He had girlfriends in his teens, and hung out with a group where most of the boys had girlfriends; “Even when I was in the army, I had no idea that I was gay” – but in fact he is gay, which must’ve been another cross to bear in the Kaimakli section of his life. His sexuality was eventually accepted, he says – and makes it sound quite straightforward, then again he also gives me a tour of the paintings in the upcoming exhibition, including a couple he’s made during the past few weeks in Cyprus, and it’s clear that his creativity works differently here. The recent work seems (from the outside, at least) more tormented, almost grotesque; if the New York paintings sometimes recall the Klimt of ‘The Kiss’, the Nicosia ones, with their emphasis on bodies, are closer to the Goya of ‘Saturn’. I suspect there’s a few bad memories sparked by this extended sojourn in the old house, gnawing away at his subconscious. He came out to his parents just a few days before leaving, he recalls, but it was only when he’d already been in NYC for a couple of years that they finally accepted “that Yiorgo is not the typical guy from Kaimakli who’s going to get married and have children and go to church every Sunday… and live his life for others. They realised that Yiorgo is going to live his own life, for himself.”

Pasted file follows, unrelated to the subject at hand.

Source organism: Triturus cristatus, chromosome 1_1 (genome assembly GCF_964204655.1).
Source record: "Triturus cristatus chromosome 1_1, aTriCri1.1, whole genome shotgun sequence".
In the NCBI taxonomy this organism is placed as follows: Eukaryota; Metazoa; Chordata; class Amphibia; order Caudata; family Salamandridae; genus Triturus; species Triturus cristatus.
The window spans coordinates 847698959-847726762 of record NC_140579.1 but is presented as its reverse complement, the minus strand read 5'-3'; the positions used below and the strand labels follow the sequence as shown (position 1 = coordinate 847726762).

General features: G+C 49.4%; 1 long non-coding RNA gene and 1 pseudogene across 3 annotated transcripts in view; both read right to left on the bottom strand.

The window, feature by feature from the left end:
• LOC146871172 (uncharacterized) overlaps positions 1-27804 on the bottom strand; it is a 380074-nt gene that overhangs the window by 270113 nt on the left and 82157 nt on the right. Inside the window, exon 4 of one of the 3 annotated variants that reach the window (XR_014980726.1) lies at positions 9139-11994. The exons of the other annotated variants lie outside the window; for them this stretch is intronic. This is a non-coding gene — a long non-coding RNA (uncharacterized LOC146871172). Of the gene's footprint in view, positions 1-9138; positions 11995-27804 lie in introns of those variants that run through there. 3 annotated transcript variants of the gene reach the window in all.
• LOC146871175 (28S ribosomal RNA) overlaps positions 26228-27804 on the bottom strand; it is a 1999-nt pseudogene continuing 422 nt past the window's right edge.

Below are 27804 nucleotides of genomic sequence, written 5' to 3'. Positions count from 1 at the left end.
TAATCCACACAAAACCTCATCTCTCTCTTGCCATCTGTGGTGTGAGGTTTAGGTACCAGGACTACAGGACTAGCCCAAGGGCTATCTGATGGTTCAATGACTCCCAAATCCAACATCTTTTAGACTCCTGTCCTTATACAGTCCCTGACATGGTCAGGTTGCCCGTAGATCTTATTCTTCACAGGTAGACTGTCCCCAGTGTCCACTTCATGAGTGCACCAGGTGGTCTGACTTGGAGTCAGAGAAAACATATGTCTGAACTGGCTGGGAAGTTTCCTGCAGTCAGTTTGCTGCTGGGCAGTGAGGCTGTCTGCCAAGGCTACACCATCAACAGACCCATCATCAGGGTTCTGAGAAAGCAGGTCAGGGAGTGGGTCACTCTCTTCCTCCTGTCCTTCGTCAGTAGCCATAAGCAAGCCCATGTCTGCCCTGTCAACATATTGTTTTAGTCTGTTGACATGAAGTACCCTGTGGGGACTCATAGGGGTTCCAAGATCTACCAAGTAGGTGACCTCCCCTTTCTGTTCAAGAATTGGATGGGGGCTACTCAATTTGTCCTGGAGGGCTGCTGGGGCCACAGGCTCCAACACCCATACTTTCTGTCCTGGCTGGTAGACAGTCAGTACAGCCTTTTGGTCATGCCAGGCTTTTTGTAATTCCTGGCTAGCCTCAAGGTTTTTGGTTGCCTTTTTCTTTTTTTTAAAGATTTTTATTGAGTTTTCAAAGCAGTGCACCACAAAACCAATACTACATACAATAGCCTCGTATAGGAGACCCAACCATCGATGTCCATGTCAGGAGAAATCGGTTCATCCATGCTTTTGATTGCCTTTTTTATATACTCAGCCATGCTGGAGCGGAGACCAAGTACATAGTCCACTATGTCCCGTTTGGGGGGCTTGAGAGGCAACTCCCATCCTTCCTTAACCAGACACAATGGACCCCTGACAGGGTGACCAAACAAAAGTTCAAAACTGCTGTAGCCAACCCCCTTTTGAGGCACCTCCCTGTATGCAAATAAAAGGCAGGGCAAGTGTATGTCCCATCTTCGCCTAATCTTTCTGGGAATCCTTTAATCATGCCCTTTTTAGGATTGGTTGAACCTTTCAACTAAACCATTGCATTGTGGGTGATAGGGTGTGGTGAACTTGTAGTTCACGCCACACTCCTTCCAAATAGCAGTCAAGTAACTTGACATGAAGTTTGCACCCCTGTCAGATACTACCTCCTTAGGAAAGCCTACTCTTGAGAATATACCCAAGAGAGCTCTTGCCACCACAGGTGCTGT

Here’s my Unified Theory of Yiorgos, admittedly based on no more than a couple of hours’ acquaintance: once he admitted – to himself, and others – who he really was, artistically and sexually, his creative juices started flowing, in the organic way that he describes, and haven’t stopped since. “The moment I felt the acceptance of who I am as a person,” he affirms, “this is where I felt stronger, I felt more free, I felt that I am untouchable – and I felt that I can be honest, I have nothing to hide”. When he follows his muse, plunging into whatever field takes his fancy, he does so with the unselfconscious joy of a man communing with his true self after years in the wilderness. He doesn’t really care what he creates; even 23 years ago, when he set his mind on becoming an artist, “I was thinking ‘Shall I become an architect, shall I become a jewellery designer? Shall I become a fashion designer?’. I [just] knew that I wanted to create.”